A Look at the Small Home Model of Senior Living
The senior living industry is undergoing tremendous changes, from the effects of COVID-19 to the increased demand for personalized, specialized care. As the industry evolves, the “big box” model of senior living community construction isn’t the only solution. Changing priorities and needs have given rise to increased popularity of the small home model of senior living, and it’s a model that we’ll likely see more of in the future.
The Benefits of the Small Home Senior Living Model
Tony Ross, principal architect at Montgomery Sisam Architects, explains that small home living is a highly appealing model for many reasons. “The name accurately speaks about the intent. In architectural terms, it’s the thought of living life in a format that’s smaller,” he says. The model is a move away from communities that are institutional in scale toward buildings that are more residential in scale. The result tends to be a home-like feeling.
Ross explains that small home living is like drawing a line around 12 residents who live within a larger building, essentially creating a smaller community within that larger operation. “It’s really about the scale and what’s normal, what we perceive and understand and feel as normal, and then how we translate that into a building,” says Ross. “At their core, long-term care buildings are institutional, larger formal buildings. How do you create a life lived at a scale of 12 within a building with hundreds of people in it?”
There are many advantages of going smaller. By creating a sense of community among 12 residents, a senior care organization becomes less intimidating. Instead, the space is warmer and more intimate. “By trying to make that experience more normal and intimate, it can support good outcomes for the resident and promote an improved quality of life,” he says.
Small home models focus heavily on the idea of a family and a tighter community. It’s a more resident-centered approach that delivers companionship in a way that larger buildings may not be able to do.
Ross notes that there are many documented benefits to residents. “There’s evidence of increases in food consumption, reductions in slips and falls, and improved infection prevention,” he states. “Living at a scale of 10 or 12 does very significant things for the number of steps a resident takes in a day, and it can be ideal for residents who have challenges with mobility. It leads to improved access to programs, because residents don’t have to travel as far.”
He also explains that the scale of smaller spaces is likely to provide better outcomes to memory care residents. The smaller space can reduce intimidation and agitation for residents.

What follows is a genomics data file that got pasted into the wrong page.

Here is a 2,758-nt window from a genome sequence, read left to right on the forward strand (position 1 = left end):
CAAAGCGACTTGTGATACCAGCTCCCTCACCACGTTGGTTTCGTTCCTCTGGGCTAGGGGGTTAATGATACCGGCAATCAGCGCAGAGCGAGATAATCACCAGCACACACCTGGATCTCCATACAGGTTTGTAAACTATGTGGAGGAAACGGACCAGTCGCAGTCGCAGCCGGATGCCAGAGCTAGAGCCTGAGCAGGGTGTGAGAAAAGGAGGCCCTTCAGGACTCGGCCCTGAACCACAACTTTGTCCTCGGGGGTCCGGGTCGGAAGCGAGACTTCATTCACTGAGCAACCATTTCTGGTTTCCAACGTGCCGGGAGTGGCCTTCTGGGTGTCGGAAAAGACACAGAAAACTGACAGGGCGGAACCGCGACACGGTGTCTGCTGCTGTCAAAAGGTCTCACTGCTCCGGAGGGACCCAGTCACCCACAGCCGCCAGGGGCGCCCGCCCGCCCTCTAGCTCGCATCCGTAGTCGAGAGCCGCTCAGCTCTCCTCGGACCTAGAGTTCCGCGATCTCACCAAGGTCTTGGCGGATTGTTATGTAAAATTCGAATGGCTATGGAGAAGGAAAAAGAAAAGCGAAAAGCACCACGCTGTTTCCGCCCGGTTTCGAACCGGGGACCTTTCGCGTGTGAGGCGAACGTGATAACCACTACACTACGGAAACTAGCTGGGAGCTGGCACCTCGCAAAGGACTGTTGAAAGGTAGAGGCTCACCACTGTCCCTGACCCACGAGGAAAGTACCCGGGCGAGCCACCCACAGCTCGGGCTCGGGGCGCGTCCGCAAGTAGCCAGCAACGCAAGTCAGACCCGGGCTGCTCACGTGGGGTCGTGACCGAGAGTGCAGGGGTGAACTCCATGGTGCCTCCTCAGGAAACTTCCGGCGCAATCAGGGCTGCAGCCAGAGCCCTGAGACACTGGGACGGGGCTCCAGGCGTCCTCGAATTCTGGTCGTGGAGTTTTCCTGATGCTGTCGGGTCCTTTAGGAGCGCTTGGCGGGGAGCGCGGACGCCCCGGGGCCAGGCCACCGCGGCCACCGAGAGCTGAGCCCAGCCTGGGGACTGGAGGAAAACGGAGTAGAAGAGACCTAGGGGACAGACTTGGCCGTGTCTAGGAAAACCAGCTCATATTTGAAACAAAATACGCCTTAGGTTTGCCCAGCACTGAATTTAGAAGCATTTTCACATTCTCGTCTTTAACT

Even staff stand to benefit from the small home model. Ross cites articles and research that point to increased retention, improved quality of care, and happier staff in small home models. “In today’s world, where staff shortages are a reality, environments that promote staff to be happy and stay is a huge thing,” he notes.
Challenges of the Small Home Model
While a small home model may provide valuable benefits to residents and staff, the model brings about some distinct challenges – mainly, area and cost. “We try to deliver small home thinking in a building that might be comparable to a building in a larger format,” Ross explains. “It’s very challenging to do. It takes more area per resident to deliver a building in a small home format, and it costs more money.”
While small home models offer great benefits to staff, more staff are required to staff a small home model than a senior care community with larger groups of residents. “There’s an efficiency to larger settings that is hard to overcome,” says Ross.
Determining the Right Building Model
Senior care communities looking to construct new buildings or renovate existing spaces need to carefully consider the building model that is right not only for their budget, but also their priorities. When starting a project, Ross discusses a client’s priorities and tries to rank them in order of importance. Often, these include operational efficiency, sustainability, resident care, staff, or a combination of these elements. “I think part of the process in terms of choosing your path is to lay out all of those priorities, try to rank them, and then understand which parts matter the most,” he says.
That process often leads to an outcome. “A client might identify that a resident-centered approach is the primary focus, and if you think about what matters most to residents, I think it’s a fairly linear progression to talk about models that may lead to the best outcome,” Ross explains. “I think you get to small thinking fairly quickly. In most scenarios and innovative models of care, smallness has some part to play in that conversation. Any of the major progressive, innovative models that we look at today, I think there’s an acknowledgement of smallness contributing to success and outcomes.”
Topics: Activities , Featured Articles , Housing , Resident Care , Senior Environments , Staffing